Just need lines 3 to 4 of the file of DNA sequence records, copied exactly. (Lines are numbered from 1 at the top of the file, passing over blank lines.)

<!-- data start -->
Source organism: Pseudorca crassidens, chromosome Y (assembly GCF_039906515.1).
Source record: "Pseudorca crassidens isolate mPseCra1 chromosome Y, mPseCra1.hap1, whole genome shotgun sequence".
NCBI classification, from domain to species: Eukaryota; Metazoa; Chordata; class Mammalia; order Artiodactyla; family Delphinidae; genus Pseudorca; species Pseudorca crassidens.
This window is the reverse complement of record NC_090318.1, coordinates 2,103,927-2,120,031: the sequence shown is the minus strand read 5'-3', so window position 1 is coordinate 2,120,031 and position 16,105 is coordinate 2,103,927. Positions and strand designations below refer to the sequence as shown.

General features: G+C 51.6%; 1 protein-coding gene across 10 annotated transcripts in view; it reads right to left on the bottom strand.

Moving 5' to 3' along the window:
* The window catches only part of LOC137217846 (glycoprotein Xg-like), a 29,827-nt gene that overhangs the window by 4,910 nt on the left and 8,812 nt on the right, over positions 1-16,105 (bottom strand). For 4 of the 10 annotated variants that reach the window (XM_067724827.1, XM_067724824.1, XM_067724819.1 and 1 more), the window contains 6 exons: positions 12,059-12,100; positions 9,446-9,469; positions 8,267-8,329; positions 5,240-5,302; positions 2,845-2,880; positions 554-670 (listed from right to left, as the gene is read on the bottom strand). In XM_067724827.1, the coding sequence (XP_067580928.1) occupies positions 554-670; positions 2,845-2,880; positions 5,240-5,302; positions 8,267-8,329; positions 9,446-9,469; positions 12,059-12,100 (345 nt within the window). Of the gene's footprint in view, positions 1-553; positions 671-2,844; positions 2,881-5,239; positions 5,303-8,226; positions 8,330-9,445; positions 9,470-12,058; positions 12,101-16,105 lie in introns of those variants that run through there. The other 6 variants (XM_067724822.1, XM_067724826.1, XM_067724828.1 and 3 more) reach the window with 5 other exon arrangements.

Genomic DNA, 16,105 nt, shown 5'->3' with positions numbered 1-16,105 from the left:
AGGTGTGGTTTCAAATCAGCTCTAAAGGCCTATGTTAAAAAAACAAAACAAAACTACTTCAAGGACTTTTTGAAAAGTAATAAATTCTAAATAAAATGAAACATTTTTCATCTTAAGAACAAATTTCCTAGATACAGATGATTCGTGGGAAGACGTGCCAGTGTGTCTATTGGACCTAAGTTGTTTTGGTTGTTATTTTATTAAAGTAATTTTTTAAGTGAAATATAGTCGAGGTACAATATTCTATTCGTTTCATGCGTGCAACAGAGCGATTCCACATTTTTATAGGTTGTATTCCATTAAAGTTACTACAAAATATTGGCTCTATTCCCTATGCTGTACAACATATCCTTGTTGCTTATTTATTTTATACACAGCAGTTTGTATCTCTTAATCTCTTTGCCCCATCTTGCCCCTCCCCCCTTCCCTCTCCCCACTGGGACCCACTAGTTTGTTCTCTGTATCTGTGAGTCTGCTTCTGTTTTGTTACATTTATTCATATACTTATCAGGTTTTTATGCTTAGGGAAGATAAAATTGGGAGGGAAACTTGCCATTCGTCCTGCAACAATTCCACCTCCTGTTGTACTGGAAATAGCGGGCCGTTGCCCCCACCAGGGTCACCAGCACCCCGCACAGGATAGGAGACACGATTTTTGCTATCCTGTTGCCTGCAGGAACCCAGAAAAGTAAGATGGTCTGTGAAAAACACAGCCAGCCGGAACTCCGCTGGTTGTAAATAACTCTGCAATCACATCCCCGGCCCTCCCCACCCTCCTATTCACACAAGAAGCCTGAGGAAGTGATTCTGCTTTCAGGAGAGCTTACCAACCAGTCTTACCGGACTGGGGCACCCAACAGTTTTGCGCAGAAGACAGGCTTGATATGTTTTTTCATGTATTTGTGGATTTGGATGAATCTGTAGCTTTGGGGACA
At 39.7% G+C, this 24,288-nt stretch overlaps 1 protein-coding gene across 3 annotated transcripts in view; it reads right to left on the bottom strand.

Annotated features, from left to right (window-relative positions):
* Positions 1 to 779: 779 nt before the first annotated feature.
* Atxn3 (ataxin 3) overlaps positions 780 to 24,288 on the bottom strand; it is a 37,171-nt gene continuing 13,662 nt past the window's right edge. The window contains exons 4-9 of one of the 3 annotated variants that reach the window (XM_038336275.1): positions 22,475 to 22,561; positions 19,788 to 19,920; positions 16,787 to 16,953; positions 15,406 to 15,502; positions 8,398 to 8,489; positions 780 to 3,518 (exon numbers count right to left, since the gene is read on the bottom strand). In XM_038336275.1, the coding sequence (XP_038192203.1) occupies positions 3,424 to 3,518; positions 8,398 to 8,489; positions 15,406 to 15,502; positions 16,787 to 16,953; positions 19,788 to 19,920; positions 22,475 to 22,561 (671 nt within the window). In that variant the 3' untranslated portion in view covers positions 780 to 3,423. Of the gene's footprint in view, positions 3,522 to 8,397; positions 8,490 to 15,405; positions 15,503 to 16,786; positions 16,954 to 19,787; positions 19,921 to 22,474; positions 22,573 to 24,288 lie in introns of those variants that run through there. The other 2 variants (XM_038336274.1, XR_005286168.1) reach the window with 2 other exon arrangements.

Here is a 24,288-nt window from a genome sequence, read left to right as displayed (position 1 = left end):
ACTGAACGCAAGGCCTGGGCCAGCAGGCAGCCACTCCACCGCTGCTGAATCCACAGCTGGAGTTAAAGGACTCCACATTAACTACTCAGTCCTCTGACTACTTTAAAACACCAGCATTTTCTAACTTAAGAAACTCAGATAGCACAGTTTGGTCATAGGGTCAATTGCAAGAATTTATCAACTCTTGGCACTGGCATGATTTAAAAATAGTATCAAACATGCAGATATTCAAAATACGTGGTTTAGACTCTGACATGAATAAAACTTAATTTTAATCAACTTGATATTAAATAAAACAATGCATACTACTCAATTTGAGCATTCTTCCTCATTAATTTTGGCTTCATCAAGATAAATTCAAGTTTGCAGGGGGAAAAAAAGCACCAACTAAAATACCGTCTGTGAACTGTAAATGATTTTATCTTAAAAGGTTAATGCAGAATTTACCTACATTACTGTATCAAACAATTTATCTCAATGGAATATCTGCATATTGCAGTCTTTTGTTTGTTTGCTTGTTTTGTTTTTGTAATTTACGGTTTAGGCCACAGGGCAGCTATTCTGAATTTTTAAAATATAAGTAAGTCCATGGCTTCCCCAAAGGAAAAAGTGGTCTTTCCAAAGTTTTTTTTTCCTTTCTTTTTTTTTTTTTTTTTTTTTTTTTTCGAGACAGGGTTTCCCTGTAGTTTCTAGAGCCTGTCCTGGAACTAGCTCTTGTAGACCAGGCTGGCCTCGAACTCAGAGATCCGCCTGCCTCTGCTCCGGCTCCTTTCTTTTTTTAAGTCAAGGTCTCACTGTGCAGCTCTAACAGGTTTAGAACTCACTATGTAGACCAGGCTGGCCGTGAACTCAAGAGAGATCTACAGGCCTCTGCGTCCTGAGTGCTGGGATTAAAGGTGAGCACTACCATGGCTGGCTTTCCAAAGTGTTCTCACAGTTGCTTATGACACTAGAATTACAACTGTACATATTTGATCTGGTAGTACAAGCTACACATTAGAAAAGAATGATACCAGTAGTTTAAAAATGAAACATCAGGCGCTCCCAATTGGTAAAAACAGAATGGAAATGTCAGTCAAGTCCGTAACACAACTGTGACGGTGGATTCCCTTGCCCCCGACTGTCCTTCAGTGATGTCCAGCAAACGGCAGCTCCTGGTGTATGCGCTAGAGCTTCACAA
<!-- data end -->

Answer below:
NCBI classification, from domain to species: Eukaryota; Metazoa; Chordata; class Mammalia; order Artiodactyla; family Delphinidae; genus Pseudorca; species Pseudorca crassidens.
This window is the reverse complement of record NC_090318.1, coordinates 2,103,927-2,120,031: the sequence shown is the minus strand read 5'-3', so window position 1 is coordinate 2,120,031 and position 16,105 is coordinate 2,103,927. Positions and strand designations below refer to the sequence as shown.